Hong Kong and democracy

Anthony Sheridan

Hong Kong belongs to the Chinese in exactly the same way as the Isle of Wight belongs to the British.

Here’s how Britain came to own Hong Kong.  In the 19th century the British East Indian Company was making huge profits in the illegal smuggling of drugs [opium] into China. 

This criminal activity did serious damage to the Chinese economy and resulted in widespread drug addiction among the population. 

The Chinese authorities appealed to Queen Victoria to stop the drug trade, she ignored them.  The authorities then offered to allow the merchants to trade in tea in place of opium but this too was rejected.  As a last resort the authorities confiscated supplies of opium and imposed a blockade of foreign ships.

The British responded by going to war.  They defeated the Chinese and in the subsequent peace treaty demanded and were given ownership of Hong Kong.

For the next 150 years Hong Kong was ruled from London through a British appointed governor, there was no democracy under British rule.

Hong Kong citizens were never happy with this lack of democracy and frequently rebelled.  In 1856, for example, when a very limited form of democracy was suggested the Colonial Office rejected the idea on the grounds that:

Chinese residents had no respect for the principles upon which social order rests.

The current Chinese dictatorship holds the exact same anti-democratic view.

Chris Patten, the last Governor of Hong Kong before the territory was handed back to the Chinese in 1997, is outraged by this anti-democratic policy. 

Here’s some of what he had to say in a recent article:

The world simply cannot trust this Chinese regime. Liberal democracies and friends of Hong Kong everywhere must make it clear that they will stand up for this great, free and dynamic city.

But Patten’s complaints are futile and hypocritical. 

They are futile because China is now an empire and Britain a mere backwater on the world stage.  They are hypotcritical because the Chinese are not doing anything the British did not do during their occupation of Hong Kong.

And there’s another important point, Hong Kong is geographically and culturally part of China.  Britain, on the other hand is nearly six thousand miles away from its former colony.

Let’s imagine a reversal of history.  Let’s imagine that China was the most powerful empire in the world in the 19th century and went to war with Britain because it was prevented from selling illegal drugs to the British people.  Let’s imagine that after defeat the British were forced to hand over the Isle of Wight to the Chinese.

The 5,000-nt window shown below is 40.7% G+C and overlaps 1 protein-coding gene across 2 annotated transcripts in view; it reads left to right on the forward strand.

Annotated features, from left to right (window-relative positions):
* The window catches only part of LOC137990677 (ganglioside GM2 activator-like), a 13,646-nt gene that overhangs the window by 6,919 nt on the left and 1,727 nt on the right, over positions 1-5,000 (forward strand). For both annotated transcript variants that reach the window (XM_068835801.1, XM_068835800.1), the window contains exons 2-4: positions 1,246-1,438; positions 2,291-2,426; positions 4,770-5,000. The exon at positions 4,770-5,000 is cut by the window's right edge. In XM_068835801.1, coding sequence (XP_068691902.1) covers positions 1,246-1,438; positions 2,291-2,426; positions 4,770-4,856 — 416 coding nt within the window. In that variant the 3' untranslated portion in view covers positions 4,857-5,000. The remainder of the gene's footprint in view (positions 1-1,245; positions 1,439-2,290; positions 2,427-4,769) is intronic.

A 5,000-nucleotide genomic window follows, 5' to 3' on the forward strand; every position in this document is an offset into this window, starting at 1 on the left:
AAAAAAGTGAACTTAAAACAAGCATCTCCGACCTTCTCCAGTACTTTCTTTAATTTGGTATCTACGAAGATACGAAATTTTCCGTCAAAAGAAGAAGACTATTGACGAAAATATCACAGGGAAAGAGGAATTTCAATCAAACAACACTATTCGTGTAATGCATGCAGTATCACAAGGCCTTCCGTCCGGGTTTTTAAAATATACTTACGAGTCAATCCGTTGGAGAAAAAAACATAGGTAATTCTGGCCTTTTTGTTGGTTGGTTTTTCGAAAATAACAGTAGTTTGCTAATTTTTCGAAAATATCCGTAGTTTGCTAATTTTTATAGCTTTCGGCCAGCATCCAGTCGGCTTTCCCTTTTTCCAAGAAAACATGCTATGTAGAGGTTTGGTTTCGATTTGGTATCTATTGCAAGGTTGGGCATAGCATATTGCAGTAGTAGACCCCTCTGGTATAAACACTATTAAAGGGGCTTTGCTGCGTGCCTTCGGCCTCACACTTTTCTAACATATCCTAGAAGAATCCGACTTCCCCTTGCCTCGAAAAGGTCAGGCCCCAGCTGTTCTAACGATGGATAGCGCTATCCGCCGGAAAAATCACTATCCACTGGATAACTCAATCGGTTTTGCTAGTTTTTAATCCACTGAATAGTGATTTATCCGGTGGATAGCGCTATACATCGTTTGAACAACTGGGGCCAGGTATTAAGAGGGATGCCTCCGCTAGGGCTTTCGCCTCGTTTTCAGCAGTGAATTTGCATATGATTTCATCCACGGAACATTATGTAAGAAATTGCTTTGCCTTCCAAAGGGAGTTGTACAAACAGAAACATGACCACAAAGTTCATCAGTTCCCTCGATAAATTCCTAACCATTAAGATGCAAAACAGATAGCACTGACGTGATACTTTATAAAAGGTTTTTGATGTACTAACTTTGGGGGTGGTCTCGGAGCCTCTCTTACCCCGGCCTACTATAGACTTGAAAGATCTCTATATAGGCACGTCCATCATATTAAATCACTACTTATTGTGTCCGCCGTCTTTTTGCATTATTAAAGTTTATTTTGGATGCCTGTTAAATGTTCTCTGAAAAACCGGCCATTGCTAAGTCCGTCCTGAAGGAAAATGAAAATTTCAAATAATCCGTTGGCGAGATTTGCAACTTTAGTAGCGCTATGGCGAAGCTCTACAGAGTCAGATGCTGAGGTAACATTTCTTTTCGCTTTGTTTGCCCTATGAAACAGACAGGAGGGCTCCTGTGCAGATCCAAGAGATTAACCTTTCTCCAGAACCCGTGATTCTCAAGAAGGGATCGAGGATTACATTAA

Fast forward to the present day and the Chinese, having lost their empire, are forced by the British to give the island back. 

How would the British respond if the former Chinese colonists, from six thousand miles away in Beijing, began to lecture London on how they should govern the newly liberated territory.  

I think we know the answer to that.

China agreed to give some political and social autonomy to Hong Kong through a ‘one country, two systems’ policy for a 50 year period. 

That a ruthless communist regime should actually honour that promise for nearly half that period is nothing short of a miracle.  Again, if the situation was reversed, would the UK honour such an agreement, particularly if its political and commercial interests were threatened – highly unlikely.

And it is principally commercial interests that lie behind the, so far, relatively benign response by the Chinese government to events in Hong Kong. The city is an extremely rich capitalist money-making machine and China is fast becoming the most powerful and richest capitalist country in the world. 

The Chinese government want two things, to continue sharing the wealth generated by Hong Kong but, at the same time, exercise total political power over its citizens.  In a word – they want capitalism but not democracy.

And that policy is a carbon-copy of the policy imposed by the British during their undemocratic rule of the territory.

Oliver Callan: Back in his box

By Anthony Sheridan

Comedian Oliver Callan is a confused man and his confusion is getting him into all kinds of trouble.

He’s in trouble because he doesn’t understand the difference between harmless political satire and serious political comment.

If Callan was an ordinary Joe Soap comedian his confusion would not be a problem.  But Callan is not an ordinary Joe Soap, much of his income comes from powerful sources within the establishment such as RTE and the Irish Times.

The rule is simple:  If you work for the establishment, you don’t attack the establishment.

There’s just one exception to this rule. If you’re a comedian you can slag off the establishment if, and only if, your comments are made within the strict confines of comedy.